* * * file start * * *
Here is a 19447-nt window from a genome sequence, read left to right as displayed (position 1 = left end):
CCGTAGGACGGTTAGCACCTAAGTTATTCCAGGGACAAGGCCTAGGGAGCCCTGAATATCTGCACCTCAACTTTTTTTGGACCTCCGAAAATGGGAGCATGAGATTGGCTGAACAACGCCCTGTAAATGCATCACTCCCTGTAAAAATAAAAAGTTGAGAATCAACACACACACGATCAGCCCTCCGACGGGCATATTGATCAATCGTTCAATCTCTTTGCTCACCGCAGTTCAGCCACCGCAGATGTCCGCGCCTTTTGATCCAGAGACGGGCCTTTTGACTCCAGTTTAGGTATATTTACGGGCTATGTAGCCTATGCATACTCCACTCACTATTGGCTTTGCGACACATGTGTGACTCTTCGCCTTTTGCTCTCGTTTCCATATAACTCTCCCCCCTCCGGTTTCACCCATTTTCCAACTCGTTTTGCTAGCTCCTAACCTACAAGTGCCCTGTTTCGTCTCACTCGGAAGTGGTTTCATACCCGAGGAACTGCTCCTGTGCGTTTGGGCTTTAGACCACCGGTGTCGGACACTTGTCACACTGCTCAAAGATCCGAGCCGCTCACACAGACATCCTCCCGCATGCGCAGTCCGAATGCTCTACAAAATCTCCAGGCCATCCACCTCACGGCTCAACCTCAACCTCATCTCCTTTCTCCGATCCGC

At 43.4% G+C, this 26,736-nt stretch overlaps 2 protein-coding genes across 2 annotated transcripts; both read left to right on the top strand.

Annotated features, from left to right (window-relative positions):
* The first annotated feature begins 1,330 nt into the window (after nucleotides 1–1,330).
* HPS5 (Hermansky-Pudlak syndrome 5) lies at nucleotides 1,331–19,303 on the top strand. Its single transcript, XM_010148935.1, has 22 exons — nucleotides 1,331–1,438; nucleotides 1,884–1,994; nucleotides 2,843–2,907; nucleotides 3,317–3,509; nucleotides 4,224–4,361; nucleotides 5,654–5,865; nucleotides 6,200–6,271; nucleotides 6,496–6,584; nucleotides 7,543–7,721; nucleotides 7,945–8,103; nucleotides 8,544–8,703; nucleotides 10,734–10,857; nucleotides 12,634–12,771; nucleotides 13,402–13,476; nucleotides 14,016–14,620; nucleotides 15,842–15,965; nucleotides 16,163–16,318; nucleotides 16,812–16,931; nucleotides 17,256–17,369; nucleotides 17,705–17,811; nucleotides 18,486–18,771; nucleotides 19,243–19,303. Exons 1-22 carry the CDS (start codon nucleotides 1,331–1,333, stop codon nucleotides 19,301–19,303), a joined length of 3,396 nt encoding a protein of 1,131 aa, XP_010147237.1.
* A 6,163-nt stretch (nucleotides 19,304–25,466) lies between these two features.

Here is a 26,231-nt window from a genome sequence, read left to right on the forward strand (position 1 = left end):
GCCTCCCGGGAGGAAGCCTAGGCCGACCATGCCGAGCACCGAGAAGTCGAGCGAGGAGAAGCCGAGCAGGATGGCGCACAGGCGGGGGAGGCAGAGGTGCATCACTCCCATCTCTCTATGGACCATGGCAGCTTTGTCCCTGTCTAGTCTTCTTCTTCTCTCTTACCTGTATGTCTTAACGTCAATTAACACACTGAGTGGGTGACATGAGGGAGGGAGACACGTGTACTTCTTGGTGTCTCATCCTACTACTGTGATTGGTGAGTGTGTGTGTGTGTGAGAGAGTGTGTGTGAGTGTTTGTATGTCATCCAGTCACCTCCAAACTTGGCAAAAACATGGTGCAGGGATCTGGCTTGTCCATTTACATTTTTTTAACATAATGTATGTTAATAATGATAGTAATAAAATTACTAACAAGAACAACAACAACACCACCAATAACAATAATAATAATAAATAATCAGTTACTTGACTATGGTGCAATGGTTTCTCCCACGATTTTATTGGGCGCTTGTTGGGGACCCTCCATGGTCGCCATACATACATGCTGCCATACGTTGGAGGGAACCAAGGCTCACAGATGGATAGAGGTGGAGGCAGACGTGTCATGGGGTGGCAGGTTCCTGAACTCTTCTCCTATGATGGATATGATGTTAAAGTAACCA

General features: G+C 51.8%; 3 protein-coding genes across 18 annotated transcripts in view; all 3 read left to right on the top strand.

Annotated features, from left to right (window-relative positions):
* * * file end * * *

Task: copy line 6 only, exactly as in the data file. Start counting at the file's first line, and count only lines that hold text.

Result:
* HPS5 (Hermansky-Pudlak syndrome 5) lies at nucleotides 1,331–19,303 on the top strand. Its single transcript, XM_010148935.1, has 22 exons — nucleotides 1,331–1,438; nucleotides 1,884–1,994; nucleotides 2,843–2,907; nucleotides 3,317–3,509; nucleotides 4,224–4,361; nucleotides 5,654–5,865; nucleotides 6,200–6,271; nucleotides 6,496–6,584; nucleotides 7,543–7,721; nucleotides 7,945–8,103; nucleotides 8,544–8,703; nucleotides 10,734–10,857; nucleotides 12,634–12,771; nucleotides 13,402–13,476; nucleotides 14,016–14,620; nucleotides 15,842–15,965; nucleotides 16,163–16,318; nucleotides 16,812–16,931; nucleotides 17,256–17,369; nucleotides 17,705–17,811; nucleotides 18,486–18,771; nucleotides 19,243–19,303. Exons 1-22 carry the CDS (start codon nucleotides 1,331–1,333, stop codon nucleotides 19,301–19,303), a joined length of 3,396 nt encoding a protein of 1,131 aa, XP_010147237.1.